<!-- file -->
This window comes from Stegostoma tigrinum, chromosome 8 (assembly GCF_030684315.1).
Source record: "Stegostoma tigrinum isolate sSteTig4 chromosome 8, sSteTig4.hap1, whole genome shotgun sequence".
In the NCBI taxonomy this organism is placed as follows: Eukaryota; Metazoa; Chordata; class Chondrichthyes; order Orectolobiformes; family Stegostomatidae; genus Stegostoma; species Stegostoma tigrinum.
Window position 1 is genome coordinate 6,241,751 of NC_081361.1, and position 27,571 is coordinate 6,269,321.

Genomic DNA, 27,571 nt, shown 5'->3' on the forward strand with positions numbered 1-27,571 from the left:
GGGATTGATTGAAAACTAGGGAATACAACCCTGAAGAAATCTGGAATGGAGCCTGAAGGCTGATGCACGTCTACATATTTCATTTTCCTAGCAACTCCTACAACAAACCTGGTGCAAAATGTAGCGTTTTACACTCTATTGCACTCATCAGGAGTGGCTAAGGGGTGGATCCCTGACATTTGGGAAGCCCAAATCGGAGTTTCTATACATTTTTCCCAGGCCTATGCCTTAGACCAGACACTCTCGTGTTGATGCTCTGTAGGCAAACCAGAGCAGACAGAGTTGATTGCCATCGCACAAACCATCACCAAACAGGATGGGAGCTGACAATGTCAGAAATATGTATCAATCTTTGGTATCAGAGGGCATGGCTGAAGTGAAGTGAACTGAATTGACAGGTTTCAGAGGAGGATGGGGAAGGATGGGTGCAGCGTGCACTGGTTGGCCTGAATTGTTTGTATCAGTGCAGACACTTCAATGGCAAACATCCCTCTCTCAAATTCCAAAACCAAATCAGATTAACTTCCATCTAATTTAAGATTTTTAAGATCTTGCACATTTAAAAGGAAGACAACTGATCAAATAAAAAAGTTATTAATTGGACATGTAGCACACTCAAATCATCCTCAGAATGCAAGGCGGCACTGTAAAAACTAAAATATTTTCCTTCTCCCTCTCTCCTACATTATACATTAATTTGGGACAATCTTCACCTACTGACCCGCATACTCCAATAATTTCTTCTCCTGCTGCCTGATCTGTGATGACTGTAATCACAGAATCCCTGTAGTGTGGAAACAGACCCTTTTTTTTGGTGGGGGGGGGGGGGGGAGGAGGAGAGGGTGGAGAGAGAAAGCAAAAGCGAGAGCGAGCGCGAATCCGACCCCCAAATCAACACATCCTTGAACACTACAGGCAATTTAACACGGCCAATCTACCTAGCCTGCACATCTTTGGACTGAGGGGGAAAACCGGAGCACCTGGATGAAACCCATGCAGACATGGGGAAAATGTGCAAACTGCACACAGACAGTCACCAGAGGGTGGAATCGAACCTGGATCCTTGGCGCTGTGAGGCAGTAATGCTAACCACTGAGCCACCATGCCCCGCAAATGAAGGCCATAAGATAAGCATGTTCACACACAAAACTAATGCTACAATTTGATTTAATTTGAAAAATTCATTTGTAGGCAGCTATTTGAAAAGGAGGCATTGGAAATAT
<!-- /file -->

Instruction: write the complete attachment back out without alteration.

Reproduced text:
This window comes from Stegostoma tigrinum, chromosome 8 (assembly GCF_030684315.1).
Source record: "Stegostoma tigrinum isolate sSteTig4 chromosome 8, sSteTig4.hap1, whole genome shotgun sequence".
In the NCBI taxonomy this organism is placed as follows: Eukaryota; Metazoa; Chordata; class Chondrichthyes; order Orectolobiformes; family Stegostomatidae; genus Stegostoma; species Stegostoma tigrinum.
Window position 1 is genome coordinate 6,241,751 of NC_081361.1, and position 27,571 is coordinate 6,269,321.

Genomic DNA, 27,571 nt, shown 5'->3' on the forward strand with positions numbered 1-27,571 from the left:
GGGATTGATTGAAAACTAGGGAATACAACCCTGAAGAAATCTGGAATGGAGCCTGAAGGCTGATGCACGTCTACATATTTCATTTTCCTAGCAACTCCTACAACAAACCTGGTGCAAAATGTAGCGTTTTACACTCTATTGCACTCATCAGGAGTGGCTAAGGGGTGGATCCCTGACATTTGGGAAGCCCAAATCGGAGTTTCTATACATTTTTCCCAGGCCTATGCCTTAGACCAGACACTCTCGTGTTGATGCTCTGTAGGCAAACCAGAGCAGACAGAGTTGATTGCCATCGCACAAACCATCACCAAACAGGATGGGAGCTGACAATGTCAGAAATATGTATCAATCTTTGGTATCAGAGGGCATGGCTGAAGTGAAGTGAACTGAATTGACAGGTTTCAGAGGAGGATGGGGAAGGATGGGTGCAGCGTGCACTGGTTGGCCTGAATTGTTTGTATCAGTGCAGACACTTCAATGGCAAACATCCCTCTCTCAAATTCCAAAACCAAATCAGATTAACTTCCATCTAATTTAAGATTTTTAAGATCTTGCACATTTAAAAGGAAGACAACTGATCAAATAAAAAAGTTATTAATTGGACATGTAGCACACTCAAATCATCCTCAGAATGCAAGGCGGCACTGTAAAAACTAAAATATTTTCCTTCTCCCTCTCTCCTACATTATACATTAATTTGGGACAATCTTCACCTACTGACCCGCATACTCCAATAATTTCTTCTCCTGCTGCCTGATCTGTGATGACTGTAATCACAGAATCCCTGTAGTGTGGAAACAGACCCTTTTTTTTGGTGGGGGGGGGGGGGGGAGGAGGAGAGGGTGGAGAGAGAAAGCAAAAGCGAGAGCGAGCGCGAATCCGACCCCCAAATCAACACATCCTTGAACACTACAGGCAATTTAACACGGCCAATCTACCTAGCCTGCACATCTTTGGACTGAGGGGGAAAACCGGAGCACCTGGATGAAACCCATGCAGACATGGGGAAAATGTGCAAACTGCACACAGACAGTCACCAGAGGGTGGAATCGAACCTGGATCCTTGGCGCTGTGAGGCAGTAATGCTAACCACTGAGCCACCATGCCCCGCAAATGAAGGCCATAAGATAAGCATGTTCACACACAAAACTAATGCTACAATTTGATTTAATTTGAAAAATTCATTTGTAGGCAGCTATTTGAAAAGGAGGCATTGGAAATAT